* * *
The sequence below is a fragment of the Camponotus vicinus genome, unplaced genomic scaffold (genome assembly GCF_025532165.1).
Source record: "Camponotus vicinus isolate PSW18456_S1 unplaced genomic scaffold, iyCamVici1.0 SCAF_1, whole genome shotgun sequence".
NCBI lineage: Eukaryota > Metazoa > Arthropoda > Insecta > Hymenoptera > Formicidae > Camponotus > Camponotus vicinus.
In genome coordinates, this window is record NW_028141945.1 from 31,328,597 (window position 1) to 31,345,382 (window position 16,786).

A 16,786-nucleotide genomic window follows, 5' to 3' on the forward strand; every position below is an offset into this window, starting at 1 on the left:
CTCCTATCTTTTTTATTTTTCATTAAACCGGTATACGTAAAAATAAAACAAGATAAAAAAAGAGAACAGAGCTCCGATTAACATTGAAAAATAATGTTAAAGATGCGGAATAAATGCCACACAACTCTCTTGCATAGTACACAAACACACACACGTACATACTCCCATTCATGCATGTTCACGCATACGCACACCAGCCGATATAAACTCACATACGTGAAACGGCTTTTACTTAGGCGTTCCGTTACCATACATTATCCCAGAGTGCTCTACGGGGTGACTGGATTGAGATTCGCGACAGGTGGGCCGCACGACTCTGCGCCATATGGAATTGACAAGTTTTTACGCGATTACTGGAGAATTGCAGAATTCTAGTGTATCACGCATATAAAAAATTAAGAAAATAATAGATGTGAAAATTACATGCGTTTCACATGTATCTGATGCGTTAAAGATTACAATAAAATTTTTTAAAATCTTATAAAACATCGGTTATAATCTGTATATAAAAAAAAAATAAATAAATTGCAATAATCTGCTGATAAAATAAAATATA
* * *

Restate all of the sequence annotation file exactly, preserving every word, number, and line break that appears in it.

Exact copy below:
The sequence below is a fragment of the Camponotus vicinus genome, unplaced genomic scaffold (genome assembly GCF_025532165.1).
Source record: "Camponotus vicinus isolate PSW18456_S1 unplaced genomic scaffold, iyCamVici1.0 SCAF_1, whole genome shotgun sequence".
NCBI lineage: Eukaryota > Metazoa > Arthropoda > Insecta > Hymenoptera > Formicidae > Camponotus > Camponotus vicinus.
In genome coordinates, this window is record NW_028141945.1 from 31,328,597 (window position 1) to 31,345,382 (window position 16,786).

A 16,786-nucleotide genomic window follows, 5' to 3' on the forward strand; every position below is an offset into this window, starting at 1 on the left:
CTCCTATCTTTTTTATTTTTCATTAAACCGGTATACGTAAAAATAAAACAAGATAAAAAAAGAGAACAGAGCTCCGATTAACATTGAAAAATAATGTTAAAGATGCGGAATAAATGCCACACAACTCTCTTGCATAGTACACAAACACACACACGTACATACTCCCATTCATGCATGTTCACGCATACGCACACCAGCCGATATAAACTCACATACGTGAAACGGCTTTTACTTAGGCGTTCCGTTACCATACATTATCCCAGAGTGCTCTACGGGGTGACTGGATTGAGATTCGCGACAGGTGGGCCGCACGACTCTGCGCCATATGGAATTGACAAGTTTTTACGCGATTACTGGAGAATTGCAGAATTCTAGTGTATCACGCATATAAAAAATTAAGAAAATAATAGATGTGAAAATTACATGCGTTTCACATGTATCTGATGCGTTAAAGATTACAATAAAATTTTTTAAAATCTTATAAAACATCGGTTATAATCTGTATATAAAAAAAAAATAAATAAATTGCAATAATCTGCTGATAAAATAAAATATA